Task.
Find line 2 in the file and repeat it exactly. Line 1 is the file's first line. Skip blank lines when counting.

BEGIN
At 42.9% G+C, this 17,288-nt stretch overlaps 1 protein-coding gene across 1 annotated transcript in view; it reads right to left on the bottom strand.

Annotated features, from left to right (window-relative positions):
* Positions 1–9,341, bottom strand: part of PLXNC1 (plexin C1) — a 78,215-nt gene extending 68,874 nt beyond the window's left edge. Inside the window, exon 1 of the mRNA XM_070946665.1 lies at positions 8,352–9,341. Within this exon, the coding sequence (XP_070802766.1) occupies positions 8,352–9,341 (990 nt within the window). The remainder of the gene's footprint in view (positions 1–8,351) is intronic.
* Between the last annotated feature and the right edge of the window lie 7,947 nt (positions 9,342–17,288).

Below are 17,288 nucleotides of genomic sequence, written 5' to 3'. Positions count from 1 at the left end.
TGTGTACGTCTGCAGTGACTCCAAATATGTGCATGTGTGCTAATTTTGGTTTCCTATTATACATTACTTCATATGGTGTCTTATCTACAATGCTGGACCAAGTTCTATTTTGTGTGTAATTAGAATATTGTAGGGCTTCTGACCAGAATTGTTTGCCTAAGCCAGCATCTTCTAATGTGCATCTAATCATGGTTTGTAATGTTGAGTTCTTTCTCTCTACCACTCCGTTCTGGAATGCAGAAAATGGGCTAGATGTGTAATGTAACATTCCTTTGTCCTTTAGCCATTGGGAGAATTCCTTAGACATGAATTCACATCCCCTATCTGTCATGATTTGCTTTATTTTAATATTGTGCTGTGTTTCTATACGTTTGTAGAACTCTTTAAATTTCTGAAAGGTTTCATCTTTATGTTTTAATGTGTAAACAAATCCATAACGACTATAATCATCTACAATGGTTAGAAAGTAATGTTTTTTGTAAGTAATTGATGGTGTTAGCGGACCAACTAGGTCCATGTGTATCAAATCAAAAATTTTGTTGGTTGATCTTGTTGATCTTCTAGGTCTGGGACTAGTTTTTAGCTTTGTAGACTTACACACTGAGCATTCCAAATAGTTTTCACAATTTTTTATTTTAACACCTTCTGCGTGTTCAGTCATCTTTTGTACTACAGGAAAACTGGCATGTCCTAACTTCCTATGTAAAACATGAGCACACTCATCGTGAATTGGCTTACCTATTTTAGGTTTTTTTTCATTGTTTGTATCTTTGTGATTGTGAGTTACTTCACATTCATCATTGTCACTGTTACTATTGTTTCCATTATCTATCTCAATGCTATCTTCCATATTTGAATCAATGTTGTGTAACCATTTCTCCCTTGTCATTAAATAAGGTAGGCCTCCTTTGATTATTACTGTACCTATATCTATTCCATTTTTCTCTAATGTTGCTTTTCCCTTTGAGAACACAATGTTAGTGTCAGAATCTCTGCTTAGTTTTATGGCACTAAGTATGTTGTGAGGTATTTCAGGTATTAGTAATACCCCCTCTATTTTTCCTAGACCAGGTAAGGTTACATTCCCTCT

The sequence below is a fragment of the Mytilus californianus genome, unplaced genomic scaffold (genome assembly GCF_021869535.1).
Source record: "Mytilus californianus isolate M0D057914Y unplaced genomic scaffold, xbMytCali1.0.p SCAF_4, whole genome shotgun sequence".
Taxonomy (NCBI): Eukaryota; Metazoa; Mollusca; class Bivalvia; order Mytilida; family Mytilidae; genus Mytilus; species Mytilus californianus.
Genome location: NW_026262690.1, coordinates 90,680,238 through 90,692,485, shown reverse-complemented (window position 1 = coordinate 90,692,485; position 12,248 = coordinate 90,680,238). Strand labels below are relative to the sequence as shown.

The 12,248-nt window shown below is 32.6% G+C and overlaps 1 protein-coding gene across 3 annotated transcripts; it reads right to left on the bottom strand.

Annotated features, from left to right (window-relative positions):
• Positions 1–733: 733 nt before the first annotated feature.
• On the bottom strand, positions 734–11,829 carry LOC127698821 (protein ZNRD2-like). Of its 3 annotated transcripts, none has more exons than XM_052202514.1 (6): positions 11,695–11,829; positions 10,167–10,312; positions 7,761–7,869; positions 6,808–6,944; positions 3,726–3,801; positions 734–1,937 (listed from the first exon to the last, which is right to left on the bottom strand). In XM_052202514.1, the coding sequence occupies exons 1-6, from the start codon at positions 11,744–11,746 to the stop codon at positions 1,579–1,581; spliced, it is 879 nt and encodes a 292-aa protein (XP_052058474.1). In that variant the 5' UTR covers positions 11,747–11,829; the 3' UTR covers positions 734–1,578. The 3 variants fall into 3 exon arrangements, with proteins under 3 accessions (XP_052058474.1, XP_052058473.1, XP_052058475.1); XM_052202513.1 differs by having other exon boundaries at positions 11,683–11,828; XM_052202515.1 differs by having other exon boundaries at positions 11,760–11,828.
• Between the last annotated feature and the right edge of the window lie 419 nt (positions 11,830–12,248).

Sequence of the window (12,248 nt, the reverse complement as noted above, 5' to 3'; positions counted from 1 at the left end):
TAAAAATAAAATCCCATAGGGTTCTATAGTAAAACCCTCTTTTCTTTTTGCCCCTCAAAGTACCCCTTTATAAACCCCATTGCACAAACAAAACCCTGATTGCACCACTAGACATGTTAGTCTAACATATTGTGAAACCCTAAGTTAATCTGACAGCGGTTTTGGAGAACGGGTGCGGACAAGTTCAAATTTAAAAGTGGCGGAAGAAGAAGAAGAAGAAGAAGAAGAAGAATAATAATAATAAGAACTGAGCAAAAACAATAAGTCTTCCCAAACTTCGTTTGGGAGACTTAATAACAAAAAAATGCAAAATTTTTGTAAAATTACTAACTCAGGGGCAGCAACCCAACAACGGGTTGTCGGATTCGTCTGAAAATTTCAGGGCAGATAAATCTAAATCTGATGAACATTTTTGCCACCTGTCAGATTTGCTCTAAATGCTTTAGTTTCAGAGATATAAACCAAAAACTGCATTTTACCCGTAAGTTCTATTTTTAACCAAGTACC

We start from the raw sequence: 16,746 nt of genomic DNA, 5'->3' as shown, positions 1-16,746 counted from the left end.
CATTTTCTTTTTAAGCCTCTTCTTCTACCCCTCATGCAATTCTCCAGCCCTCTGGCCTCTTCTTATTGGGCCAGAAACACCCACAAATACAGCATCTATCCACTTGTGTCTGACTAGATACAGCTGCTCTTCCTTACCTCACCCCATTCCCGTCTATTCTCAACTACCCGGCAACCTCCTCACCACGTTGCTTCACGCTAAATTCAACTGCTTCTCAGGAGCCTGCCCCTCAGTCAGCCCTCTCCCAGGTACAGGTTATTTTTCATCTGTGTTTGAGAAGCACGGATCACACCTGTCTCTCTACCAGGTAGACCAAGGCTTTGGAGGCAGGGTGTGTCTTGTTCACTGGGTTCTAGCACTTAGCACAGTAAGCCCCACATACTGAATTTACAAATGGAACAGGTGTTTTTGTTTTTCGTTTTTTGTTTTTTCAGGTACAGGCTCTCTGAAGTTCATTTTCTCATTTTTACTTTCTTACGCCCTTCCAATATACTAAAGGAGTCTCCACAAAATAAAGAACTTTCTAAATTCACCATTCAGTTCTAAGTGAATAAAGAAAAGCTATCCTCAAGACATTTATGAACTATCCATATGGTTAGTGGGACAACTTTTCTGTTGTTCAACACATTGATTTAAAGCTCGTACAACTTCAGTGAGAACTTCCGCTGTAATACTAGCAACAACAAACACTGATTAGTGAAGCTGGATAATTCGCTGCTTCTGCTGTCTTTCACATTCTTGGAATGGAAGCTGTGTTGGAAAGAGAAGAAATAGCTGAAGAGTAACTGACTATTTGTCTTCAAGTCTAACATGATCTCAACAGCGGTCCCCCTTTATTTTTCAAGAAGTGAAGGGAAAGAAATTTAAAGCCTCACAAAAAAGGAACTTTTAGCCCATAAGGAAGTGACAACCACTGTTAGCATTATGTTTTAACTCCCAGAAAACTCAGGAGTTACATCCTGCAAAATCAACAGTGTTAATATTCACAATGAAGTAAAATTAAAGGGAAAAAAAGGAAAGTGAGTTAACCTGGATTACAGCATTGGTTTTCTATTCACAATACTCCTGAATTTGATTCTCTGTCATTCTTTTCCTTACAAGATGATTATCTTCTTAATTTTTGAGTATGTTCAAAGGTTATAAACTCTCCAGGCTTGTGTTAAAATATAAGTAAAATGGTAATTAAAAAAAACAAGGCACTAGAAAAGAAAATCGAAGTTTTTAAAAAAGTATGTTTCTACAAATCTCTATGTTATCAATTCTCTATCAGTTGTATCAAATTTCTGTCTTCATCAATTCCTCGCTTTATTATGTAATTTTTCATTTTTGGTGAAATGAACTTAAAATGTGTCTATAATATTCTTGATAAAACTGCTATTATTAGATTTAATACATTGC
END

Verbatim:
Annotated features, from left to right (window-relative positions):